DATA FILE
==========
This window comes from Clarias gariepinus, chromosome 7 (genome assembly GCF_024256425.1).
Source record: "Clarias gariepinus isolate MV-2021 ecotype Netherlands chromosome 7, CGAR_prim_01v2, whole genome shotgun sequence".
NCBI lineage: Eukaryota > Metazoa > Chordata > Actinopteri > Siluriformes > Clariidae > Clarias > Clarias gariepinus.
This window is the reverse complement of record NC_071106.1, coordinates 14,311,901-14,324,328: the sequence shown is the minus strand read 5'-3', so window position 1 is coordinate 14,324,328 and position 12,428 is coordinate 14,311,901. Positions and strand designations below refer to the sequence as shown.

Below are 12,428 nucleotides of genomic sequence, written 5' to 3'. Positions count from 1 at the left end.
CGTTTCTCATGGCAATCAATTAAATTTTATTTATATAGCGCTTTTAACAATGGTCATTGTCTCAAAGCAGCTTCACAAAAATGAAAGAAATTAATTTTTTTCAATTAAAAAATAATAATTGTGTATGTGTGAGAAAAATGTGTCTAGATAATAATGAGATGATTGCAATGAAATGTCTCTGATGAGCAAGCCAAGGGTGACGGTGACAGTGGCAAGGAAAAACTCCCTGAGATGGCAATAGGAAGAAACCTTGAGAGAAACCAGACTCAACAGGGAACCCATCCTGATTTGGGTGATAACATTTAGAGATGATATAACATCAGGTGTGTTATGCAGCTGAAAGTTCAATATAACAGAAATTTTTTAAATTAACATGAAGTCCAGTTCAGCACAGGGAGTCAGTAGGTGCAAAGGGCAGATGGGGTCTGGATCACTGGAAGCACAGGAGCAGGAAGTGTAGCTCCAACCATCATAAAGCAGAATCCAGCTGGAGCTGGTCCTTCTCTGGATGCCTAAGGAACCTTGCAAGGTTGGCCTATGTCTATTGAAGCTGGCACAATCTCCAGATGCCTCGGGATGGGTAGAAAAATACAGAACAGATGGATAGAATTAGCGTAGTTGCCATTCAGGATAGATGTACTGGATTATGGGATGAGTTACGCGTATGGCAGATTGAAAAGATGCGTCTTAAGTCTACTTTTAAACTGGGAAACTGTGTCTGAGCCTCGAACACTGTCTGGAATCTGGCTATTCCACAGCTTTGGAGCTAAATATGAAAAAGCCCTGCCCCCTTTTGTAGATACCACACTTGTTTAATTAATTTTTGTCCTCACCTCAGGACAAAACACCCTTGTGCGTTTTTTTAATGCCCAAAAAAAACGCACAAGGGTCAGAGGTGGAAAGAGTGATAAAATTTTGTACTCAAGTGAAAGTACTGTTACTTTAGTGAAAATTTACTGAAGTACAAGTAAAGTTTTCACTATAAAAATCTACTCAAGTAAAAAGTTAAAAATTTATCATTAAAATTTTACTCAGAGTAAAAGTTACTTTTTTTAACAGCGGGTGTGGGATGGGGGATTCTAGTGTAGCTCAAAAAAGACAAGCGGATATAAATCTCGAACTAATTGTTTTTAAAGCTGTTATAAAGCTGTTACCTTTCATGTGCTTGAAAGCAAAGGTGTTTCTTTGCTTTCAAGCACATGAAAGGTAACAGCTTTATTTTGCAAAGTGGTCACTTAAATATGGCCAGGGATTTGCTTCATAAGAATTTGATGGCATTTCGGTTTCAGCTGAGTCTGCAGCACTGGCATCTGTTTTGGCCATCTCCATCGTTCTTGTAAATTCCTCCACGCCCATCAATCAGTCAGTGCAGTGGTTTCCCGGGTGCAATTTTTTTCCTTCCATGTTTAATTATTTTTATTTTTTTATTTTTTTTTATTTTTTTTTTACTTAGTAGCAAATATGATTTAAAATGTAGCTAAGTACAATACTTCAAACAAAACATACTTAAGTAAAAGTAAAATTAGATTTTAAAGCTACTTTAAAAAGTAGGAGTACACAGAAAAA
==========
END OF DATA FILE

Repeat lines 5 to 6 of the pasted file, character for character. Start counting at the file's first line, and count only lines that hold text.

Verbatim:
Below are 12,428 nucleotides of genomic sequence, written 5' to 3'. Positions count from 1 at the left end.
CGTTTCTCATGGCAATCAATTAAATTTTATTTATATAGCGCTTTTAACAATGGTCATTGTCTCAAAGCAGCTTCACAAAAATGAAAGAAATTAATTTTTTTCAATTAAAAAATAATAATTGTGTATGTGTGAGAAAAATGTGTCTAGATAATAATGAGATGATTGCAATGAAATGTCTCTGATGAGCAAGCCAAGGGTGACGGTGACAGTGGCAAGGAAAAACTCCCTGAGATGGCAATAGGAAGAAACCTTGAGAGAAACCAGACTCAACAGGGAACCCATCCTGATTTGGGTGATAACATTTAGAGATGATATAACATCAGGTGTGTTATGCAGCTGAAAGTTCAATATAACAGAAATTTTTTAAATTAACATGAAGTCCAGTTCAGCACAGGGAGTCAGTAGGTGCAAAGGGCAGATGGGGTCTGGATCACTGGAAGCACAGGAGCAGGAAGTGTAGCTCCAACCATCATAAAGCAGAATCCAGCTGGAGCTGGTCCTTCTCTGGATGCCTAAGGAACCTTGCAAGGTTGGCCTATGTCTATTGAAGCTGGCACAATCTCCAGATGCCTCGGGATGGGTAGAAAAATACAGAACAGATGGATAGAATTAGCGTAGTTGCCATTCAGGATAGATGTACTGGATTATGGGATGAGTTACGCGTATGGCAGATTGAAAAGATGCGTCTTAAGTCTACTTTTAAACTGGGAAACTGTGTCTGAGCCTCGAACACTGTCTGGAATCTGGCTATTCCACAGCTTTGGAGCTAAATATGAAAAAGCCCTGCCCCCTTTTGTAGATACCACACTTGTTTAATTAATTTTTGTCCTCACCTCAGGACAAAACACCCTTGTGCGTTTTTTTAATGCCCAAAAAAAACGCACAAGGGTCAGAGGTGGAAAGAGTGATAAAATTTTGTACTCAAGTGAAAGTACTGTTACTTTAGTGAAAATTTACTGAAGTACAAGTAAAGTTTTCACTATAAAAATCTACTCAAGTAAAAAGTTAAAAATTTATCATTAAAATTTTACTCAGAGTAAAAGTTACTTTTTTTAACAGCGGGTGTGGGATGGGGGATTCTAGTGTAGCTCAAAAAAGACAAGCGGATATAAATCTCGAACTAATTGTTTTTAAAGCTGTTATAAAGCTGTTACCTTTCATGTGCTTGAAAGCAAAGGTGTTTCTTTGCTTTCAAGCACATGAAAGGTAACAGCTTTATTTTGCAAAGTGGTCACTTAAATATGGCCAGGGATTTGCTTCATAAGAATTTGATGGCATTTCGGTTTCAGCTGAGTCTGCAGCACTGGCATCTGTTTTGGCCATCTCCATCGTTCTTGTAAATTCCTCCACGCCCATCAATCAGTCAGTGCAGTGGTTTCCCGGGTGCAATTTTTTTCCTTCCATGTTTAATTATTTTTATTTTTTTATTTTTTTTTATTTTTTTTTTACTTAGTAGCAAATATGATTTAAAATGTAGCTAAGTACAATACTTCAAACAAAACATACTTAAGTAAAAGTAAAATTAGATTTTAAAGCTACTTTAAAAAGTAGGAGTACACAGAAAAA